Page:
IOWA CITY — Take your eyes away from the screen for just a minute. Stop rewinding. Junior Hemingway isn’t going to get his hands under the ball any more on the eleventy-first replay than he did live.

It was a messy weekend for Michigan’s Big Three — football, basketball and hockey.

Brady Hoke and Co. dropped (or did they?) a comeback chance in Iowa City. John Beilein’s boys narrowly escaped with a eight-point exhibition win over Division-II Wayne State. Red Berenson and the hockey team ended the program’s longest home winning streak, a span of 20 straight games in Ann Arbor.

It ended as a 2-2 weekend for the banner Michigan teams. Nothing to write home about — though plenty of grievances to Facebook or tweet — but there was plenty of silver lining on this cloudy weekend.

At Kinnick Stadium, an elevator ride changed everything.

When the Wolverines lined up to punt with four minutes left in the game, the media made its way to the elevator at the back of the press box. One Marcus Coker first down and the game was over.

By the time the elevator car descended from the fourth floor to the third — where a pair of pleased Iowa fans stood waiting — then down to ground level, the game was suddenly back in reach.

Maybe you forgot about it. Rewind a little further back, past the uncalled pass interference and the two official reviews. There it is.

Lost in the middle of the would-be heroics and officiating antics of the Wolverines’ final drive was the preceding three-and-out forced by the Michigan defense.

Ninety seconds off the clock, wasting only one Michigan timeout. Denard Robinson and the offense suddenly had new life. And they almost made it count.

Without that stop, there would have been no photo finish. What you should note, though, is that without four freshmen playing on defensive coordinator Greg Mattison’s shutdown defense, there wouldn’t have been that stop.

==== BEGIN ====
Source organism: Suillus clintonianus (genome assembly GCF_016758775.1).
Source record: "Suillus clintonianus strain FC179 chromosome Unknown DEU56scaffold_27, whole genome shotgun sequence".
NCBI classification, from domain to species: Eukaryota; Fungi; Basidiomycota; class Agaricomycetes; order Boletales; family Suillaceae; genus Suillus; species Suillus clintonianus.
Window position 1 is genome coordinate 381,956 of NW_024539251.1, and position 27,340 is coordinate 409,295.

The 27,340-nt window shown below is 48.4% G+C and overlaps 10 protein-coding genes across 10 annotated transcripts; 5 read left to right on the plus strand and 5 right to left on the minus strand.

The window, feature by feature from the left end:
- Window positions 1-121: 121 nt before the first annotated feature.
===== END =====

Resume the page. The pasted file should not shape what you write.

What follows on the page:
Mattison started three freshmen — linebacker Desmond Morgan, cornerback Blake Countess and defensive end Brennan Beyer. On the final drive, he had the confidence to add linebacker Jake Ryan to that mix.

Beyer kept contain on first down, forcing Coker into a short gain. Morgan fought off a block and pulled Coker down a yard short of the marker on second down. And Ryan broke off the edge on the decisive third down and caught Coker in the backfield.

Don’t see this cup half full? Look at the 2012 recruiting class. Behold the future.

At Crisler Arena, it was Mitch-igan week.

The commitment of the nation’s No. 2 recruit, Mitch McGary, on Thursday cemented Michigan as a rising title contender next season.

For a Michigan basketball fan, anything after the McGary announcement was just a bonus.

In the exhibition against Wayne State, sophomores Tim Hardaway Jr. and Jon Horford were the first- and third-leading scorers for Michigan. They were also the leading rebounders.

The basketball team boasts a lineup so young that only one upperclassman — senior guard Zack Novak — is expected to start. The youth, some which isn’t even on campus yet, is driving this movement.

Michigan basketball isn’t selling a team, it’s selling the expectation of a long-standing program.

At Yost Ice Arena, the home winning streak is over.

But the 21-year NCAA Tournament berth streak doesn’t appear to be in jeopardy. Despite losing eight seniors after last season’s run to the national title game, the Wolverines are ranked third in the nation.

Berenson replaced the departing seniors with fresh faces from places like Ontario and Las Vegas. Through 10 games, the underclassmen have scored 20 of Michigan’s 46 goals.

The dynamic trio of freshmen forwards Phil DiGiuseppe, Travis Lynch and Alex Guptill round out the team’s top-five goal scorers, combining for 13 goals. Last season, the entire seven-man freshman class scored just 17 total goals.

The point is this: At Michigan we are on campus with a Frozen Four contender, a Final Four contender and a warm-weather bowl contender. And no team is in its prime.

Michigan football will be back when it has a true quarterback — maybe De La Salle (Warren, Mich.) junior Shane Morris in 2013.

Michigan basketball will be back after consecutive NCAA Tournament appearances and a big-name recruit on campus in 2012.

Michigan hockey will be back when, well, they never really budge. But this is a heck of a young team.

So go ahead and grovel at a down weekend, but maintain perspective. Michigan athletics aren’t going anywhere but up, but the real talent lies in its youth.

Alright, rewind one more time, Hemingway may have cradled it better the eleventy-second time.

— Nesbitt can be reached at or on Twitter: @stephenjnesbitt.

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